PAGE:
(h) The findings and decision of the Commissioner after a hearing shall be binding upon all individuals who were parties to such hearing. No findings of facts or decision of the Commissioner shall be reviewed by any person, tribunal, or governmental agency except as herein provided. No action against the United States, the Commissioner, or any officer or employee thereof shall be brought under section 1331 or 1346 of Title 28 to recover on any claim arising under this subchapter.

42 U.S.C. § 405(g).

Section 405(g) and (h) therefore operate as a statute of limitations setting the time period in which a claimant may appeal a final decision of the Commissioner. Bowen v. City of New York, 476 U.S. 467, 479 (1986); Vernon v. Heckler, 811 F.2d 1274, 1277 (9th Cir.1987). As the time limit set forth in Title 42 of the United States Code section 405(g) is a condition on the waiver of sovereign immunity, it must be strictly construed. Bowen, 476 U.S. at 479; see, e.g., Fletcher v. Apfel, 210 F.3d 510 (5th Cir. 2000) (affirming summary judgment in favor of Commissioner for untimely filing of one day). "The limitations to final decisions and to a sixty-day filing period serve to compress the time for judicial review and to limit judicial review to the original decision denying benefits, thereby forestalling repetitive or belated litigation of stale eligibility claims." Anderson v. Astrue, 2008 WL 4506606 *3 (E.D.Cal. Oct. 7, 2008).

The parties agree that on September 2, 2009, the Appeals Council sent notice of its action to Plaintiff, informing her of the right to review and of the right to commence a civil action within sixty days from the date of receipt. (Doc.14-1 at Exh. 2.) The parties further agree that on November 5, 2009, Plaintiff requested from Defendant an extension of time within which to file her civil action. (Doc. 14-1 at Exh. 3.) At this point, however, the parties' factual contentions part.

Defendant has submitted a copy of its letter granting the extension that includes a date - December 23, 2009 - stamped in the upper right-hand corner, from which the recipient is expected to calculate a thirty-day extension. (Doc. 14-1 at Exh. 4.) Plaintiff also submitted a copy of the extension letter; however, her copy of the letter has no such date stamp. (Doc. 17 at 3, Exh. 1.) In fact, Plaintiff's letter is undated. (Doc. 17 at Exh.1.) Plaintiff contends in her opposition to Defendant's motion that she received the letter on January 5, 2010. (Doc. 17 at 2.) Thus, assuming Defendant's date of December 23, 2009, to be accurate, Plaintiff's complaint was technically untimely as she filed it on February 2, 2010. That date is beyond the sixty-day statue of limitations set forth in the governing regulations, as well as beyond the time permitted by the thirty-day extension. (42 U.S.C. § 405(g); Doc. 14-1 at Exh. 4; DeVera Dec. at ¶ 3(c)).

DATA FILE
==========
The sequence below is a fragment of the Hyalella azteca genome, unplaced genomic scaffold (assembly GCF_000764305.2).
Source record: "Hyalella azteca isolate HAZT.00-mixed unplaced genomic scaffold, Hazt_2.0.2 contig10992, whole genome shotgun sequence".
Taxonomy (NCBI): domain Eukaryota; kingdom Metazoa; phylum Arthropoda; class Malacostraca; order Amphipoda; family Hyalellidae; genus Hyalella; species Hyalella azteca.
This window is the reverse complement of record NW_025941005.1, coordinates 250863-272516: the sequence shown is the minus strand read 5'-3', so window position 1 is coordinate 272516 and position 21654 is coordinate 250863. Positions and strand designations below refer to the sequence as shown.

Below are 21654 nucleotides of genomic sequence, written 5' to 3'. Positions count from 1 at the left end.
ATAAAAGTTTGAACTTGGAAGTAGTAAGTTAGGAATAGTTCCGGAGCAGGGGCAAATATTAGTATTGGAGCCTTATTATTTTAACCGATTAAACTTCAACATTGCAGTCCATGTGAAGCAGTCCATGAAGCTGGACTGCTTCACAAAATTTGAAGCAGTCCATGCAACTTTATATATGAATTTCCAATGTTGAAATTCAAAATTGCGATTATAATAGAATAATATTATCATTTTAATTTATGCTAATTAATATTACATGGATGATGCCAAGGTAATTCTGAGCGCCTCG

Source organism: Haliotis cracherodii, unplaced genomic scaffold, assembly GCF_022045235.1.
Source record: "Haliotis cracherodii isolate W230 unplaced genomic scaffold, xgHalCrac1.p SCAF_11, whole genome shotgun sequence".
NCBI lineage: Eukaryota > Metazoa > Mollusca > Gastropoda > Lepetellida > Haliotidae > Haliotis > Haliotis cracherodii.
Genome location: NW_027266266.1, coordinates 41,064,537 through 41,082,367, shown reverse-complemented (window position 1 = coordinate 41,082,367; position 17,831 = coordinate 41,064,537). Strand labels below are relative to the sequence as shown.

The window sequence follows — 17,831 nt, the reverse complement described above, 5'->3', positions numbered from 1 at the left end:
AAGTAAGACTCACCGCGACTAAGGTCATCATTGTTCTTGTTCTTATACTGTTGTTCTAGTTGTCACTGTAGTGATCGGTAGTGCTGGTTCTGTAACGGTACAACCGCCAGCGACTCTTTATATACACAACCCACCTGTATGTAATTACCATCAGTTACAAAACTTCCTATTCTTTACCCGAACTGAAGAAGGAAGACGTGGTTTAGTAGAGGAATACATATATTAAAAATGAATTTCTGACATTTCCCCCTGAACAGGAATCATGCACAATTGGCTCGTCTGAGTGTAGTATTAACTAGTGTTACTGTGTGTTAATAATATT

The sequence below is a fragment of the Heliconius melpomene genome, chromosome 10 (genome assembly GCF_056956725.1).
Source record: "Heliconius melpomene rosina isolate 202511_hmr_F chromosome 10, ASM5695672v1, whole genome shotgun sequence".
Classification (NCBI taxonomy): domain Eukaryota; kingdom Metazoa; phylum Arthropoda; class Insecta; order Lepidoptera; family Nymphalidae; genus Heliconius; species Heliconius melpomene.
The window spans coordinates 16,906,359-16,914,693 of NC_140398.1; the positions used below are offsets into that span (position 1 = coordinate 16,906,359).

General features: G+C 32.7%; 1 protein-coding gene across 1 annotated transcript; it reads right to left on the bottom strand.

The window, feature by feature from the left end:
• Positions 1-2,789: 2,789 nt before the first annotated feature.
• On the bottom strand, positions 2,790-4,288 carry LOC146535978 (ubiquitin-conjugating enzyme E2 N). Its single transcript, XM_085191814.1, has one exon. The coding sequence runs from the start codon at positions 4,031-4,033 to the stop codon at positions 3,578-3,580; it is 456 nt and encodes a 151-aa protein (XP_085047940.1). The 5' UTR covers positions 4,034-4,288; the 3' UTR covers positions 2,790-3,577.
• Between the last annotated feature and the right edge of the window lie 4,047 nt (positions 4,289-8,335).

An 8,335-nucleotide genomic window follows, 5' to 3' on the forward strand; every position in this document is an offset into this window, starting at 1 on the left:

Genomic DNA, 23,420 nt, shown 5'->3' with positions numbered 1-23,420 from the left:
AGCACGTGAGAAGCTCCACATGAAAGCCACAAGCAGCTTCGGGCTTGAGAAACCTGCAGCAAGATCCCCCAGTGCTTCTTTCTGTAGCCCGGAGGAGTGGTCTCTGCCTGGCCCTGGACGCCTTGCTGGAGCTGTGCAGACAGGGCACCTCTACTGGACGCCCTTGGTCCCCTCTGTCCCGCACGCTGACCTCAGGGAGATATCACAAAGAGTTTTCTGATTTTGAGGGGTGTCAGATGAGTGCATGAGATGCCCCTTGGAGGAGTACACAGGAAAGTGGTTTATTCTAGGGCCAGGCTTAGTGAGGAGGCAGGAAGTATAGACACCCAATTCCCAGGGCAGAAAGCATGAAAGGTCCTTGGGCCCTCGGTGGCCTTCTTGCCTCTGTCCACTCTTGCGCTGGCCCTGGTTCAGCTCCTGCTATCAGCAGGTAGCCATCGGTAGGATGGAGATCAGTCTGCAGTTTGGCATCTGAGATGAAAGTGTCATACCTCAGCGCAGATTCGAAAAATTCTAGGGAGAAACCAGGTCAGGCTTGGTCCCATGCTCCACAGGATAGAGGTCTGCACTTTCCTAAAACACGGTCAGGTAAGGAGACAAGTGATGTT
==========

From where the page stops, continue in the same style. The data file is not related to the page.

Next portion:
Given the above inconsistency, and reading the facts in the light most favorable to the Plaintiff, as we must, it would appear that while Plaintiff technically failed to timely file her civil action, the circumstances surrounding this action render it one of the "rare" cases, such as Bowen, "in which the equities of tolling are compelling." Bowen, 476 U.S. at 480-481.

2. Equitable Tolling

Defendant contends that equitable tolling is unwarranted because Plaintiff was not prevented from knowing about the proceedings in her case, and that Plaintiff was well aware of the process by which to request an extension regarding the limited time period within which she was to file her civil action. (Doc. 14 at 5-6.) Plaintiff admits that she was aware of the extension request process, but argues that she received the undated Appeals Council's letter granting her a thirty-day extension on January 5, 2010. (Doc. 17 at 1-2, Exh. 1.) As such, Plaintiff contends that she believed the last day to file her civil action was February 4, 2010, or thirty days after January 5, 2010. (Doc. 17 at 1-2.) Therefore, Plaintiff believed she timely filed her complaint on February 2, 2010. (Doc. 17 at 1-2.)